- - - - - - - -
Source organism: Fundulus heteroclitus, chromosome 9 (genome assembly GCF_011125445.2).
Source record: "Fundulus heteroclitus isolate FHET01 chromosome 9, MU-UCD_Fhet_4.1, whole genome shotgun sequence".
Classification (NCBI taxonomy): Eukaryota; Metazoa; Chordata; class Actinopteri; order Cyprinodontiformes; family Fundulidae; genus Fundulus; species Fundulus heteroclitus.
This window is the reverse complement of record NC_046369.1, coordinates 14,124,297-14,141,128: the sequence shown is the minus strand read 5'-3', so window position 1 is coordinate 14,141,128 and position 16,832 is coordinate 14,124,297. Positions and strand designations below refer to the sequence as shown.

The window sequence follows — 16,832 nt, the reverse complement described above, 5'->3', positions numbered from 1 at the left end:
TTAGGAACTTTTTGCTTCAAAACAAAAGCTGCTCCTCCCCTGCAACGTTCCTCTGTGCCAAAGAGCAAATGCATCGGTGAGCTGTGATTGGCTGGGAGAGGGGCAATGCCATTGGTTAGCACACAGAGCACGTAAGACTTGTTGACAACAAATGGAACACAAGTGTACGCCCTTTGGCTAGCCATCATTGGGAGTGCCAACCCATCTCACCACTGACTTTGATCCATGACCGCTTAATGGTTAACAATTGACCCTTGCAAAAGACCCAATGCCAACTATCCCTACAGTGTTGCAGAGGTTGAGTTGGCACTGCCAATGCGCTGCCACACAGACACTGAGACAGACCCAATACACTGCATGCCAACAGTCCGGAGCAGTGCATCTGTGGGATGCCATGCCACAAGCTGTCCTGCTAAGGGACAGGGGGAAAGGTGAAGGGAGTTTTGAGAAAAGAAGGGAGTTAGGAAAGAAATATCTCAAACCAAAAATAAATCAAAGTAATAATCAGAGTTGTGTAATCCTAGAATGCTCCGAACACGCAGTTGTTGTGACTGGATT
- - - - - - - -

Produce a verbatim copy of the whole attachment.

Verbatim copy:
Source organism: Fundulus heteroclitus, chromosome 9 (genome assembly GCF_011125445.2).
Source record: "Fundulus heteroclitus isolate FHET01 chromosome 9, MU-UCD_Fhet_4.1, whole genome shotgun sequence".
Classification (NCBI taxonomy): Eukaryota; Metazoa; Chordata; class Actinopteri; order Cyprinodontiformes; family Fundulidae; genus Fundulus; species Fundulus heteroclitus.
This window is the reverse complement of record NC_046369.1, coordinates 14,124,297-14,141,128: the sequence shown is the minus strand read 5'-3', so window position 1 is coordinate 14,141,128 and position 16,832 is coordinate 14,124,297. Positions and strand designations below refer to the sequence as shown.

The window sequence follows — 16,832 nt, the reverse complement described above, 5'->3', positions numbered from 1 at the left end:
TTAGGAACTTTTTGCTTCAAAACAAAAGCTGCTCCTCCCCTGCAACGTTCCTCTGTGCCAAAGAGCAAATGCATCGGTGAGCTGTGATTGGCTGGGAGAGGGGCAATGCCATTGGTTAGCACACAGAGCACGTAAGACTTGTTGACAACAAATGGAACACAAGTGTACGCCCTTTGGCTAGCCATCATTGGGAGTGCCAACCCATCTCACCACTGACTTTGATCCATGACCGCTTAATGGTTAACAATTGACCCTTGCAAAAGACCCAATGCCAACTATCCCTACAGTGTTGCAGAGGTTGAGTTGGCACTGCCAATGCGCTGCCACACAGACACTGAGACAGACCCAATACACTGCATGCCAACAGTCCGGAGCAGTGCATCTGTGGGATGCCATGCCACAAGCTGTCCTGCTAAGGGACAGGGGGAAAGGTGAAGGGAGTTTTGAGAAAAGAAGGGAGTTAGGAAAGAAATATCTCAAACCAAAAATAAATCAAAGTAATAATCAGAGTTGTGTAATCCTAGAATGCTCCGAACACGCAGTTGTTGTGACTGGATT